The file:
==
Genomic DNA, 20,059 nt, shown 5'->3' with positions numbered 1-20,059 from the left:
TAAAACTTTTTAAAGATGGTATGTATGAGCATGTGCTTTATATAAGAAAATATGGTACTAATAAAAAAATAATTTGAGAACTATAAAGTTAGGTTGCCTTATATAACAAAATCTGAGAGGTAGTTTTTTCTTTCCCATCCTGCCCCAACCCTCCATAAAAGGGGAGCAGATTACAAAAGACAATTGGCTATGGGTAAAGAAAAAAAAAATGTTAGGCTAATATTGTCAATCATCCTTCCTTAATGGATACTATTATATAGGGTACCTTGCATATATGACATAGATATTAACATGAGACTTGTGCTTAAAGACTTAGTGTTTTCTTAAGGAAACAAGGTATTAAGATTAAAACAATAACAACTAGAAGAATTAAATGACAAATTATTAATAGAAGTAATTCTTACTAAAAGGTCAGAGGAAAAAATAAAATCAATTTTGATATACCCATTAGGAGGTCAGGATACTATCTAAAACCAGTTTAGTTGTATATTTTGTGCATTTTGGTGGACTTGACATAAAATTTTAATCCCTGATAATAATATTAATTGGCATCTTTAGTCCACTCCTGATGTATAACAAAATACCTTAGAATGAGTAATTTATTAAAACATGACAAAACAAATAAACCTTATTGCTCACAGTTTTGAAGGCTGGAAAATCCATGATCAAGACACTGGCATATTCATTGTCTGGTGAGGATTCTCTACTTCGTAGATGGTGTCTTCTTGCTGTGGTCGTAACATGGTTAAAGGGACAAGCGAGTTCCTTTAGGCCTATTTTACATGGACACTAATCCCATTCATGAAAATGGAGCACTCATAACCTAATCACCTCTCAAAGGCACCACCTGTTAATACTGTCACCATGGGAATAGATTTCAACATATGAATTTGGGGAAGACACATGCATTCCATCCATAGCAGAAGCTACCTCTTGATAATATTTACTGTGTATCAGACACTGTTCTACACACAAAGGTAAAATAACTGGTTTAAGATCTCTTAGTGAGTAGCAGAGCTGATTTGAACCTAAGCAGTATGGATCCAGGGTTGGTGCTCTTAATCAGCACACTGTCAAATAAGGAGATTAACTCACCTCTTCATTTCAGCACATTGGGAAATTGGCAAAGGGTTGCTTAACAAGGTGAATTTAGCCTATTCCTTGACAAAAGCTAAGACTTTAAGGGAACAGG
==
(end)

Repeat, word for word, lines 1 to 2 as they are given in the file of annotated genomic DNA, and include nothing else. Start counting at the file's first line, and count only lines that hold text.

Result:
Genomic DNA, 20,059 nt, shown 5'->3' with positions numbered 1-20,059 from the left:
TAAAACTTTTTAAAGATGGTATGTATGAGCATGTGCTTTATATAAGAAAATATGGTACTAATAAAAAAATAATTTGAGAACTATAAAGTTAGGTTGCCTTATATAACAAAATCTGAGAGGTAGTTTTTTCTTTCCCATCCTGCCCCAACCCTCCATAAAAGGGGAGCAGATTACAAAAGACAATTGGCTATGGGTAAAGAAAAAAAAAATGTTAGGCTAATATTGTCAATCATCCTTCCTTAATGGATACTATTATATAGGGTACCTTGCATATATGACATAGATATTAACATGAGACTTGTGCTTAAAGACTTAGTGTTTTCTTAAGGAAACAAGGTATTAAGATTAAAACAATAACAACTAGAAGAATTAAATGACAAATTATTAATAGAAGTAATTCTTACTAAAAGGTCAGAGGAAAAAATAAAATCAATTTTGATATACCCATTAGGAGGTCAGGATACTATCTAAAACCAGTTTAGTTGTATATTTTGTGCATTTTGGTGGACTTGACATAAAATTTTAATCCCTGATAATAATATTAATTGGCATCTTTAGTCCACTCCTGATGTATAACAAAATACCTTAGAATGAGTAATTTATTAAAACATGACAAAACAAATAAACCTTATTGCTCACAGTTTTGAAGGCTGGAAAATCCATGATCAAGACACTGGCATATTCATTGTCTGGTGAGGATTCTCTACTTCGTAGATGGTGTCTTCTTGCTGTGGTCGTAACATGGTTAAAGGGACAAGCGAGTTCCTTTAGGCCTATTTTACATGGACACTAATCCCATTCATGAAAATGGAGCACTCATAACCTAATCACCTCTCAAAGGCACCACCTGTTAATACTGTCACCATGGGAATAGATTTCAACATATGAATTTGGGGAAGACACATGCATTCCATCCATAGCAGAAGCTACCTCTTGATAATATTTACTGTGTATCAGACACTGTTCTACACACAAAGGTAAAATAACTGGTTTAAGATCTCTTAGTGAGTAGCAGAGCTGATTTGAACCTAAGCAGTATGGATCCAGGGTTGGTGCTCTTAATCAGCACACTGTCAAATAAGGAGATTAACTCACCTCTTCATTTCAGCACATTGGGAAATTGGCAAAGGGTTGCTTAACAAGGTGAATTTAGCCTATTCCTTGACAAAAGCTAAGACTTTAAGGGAACAGG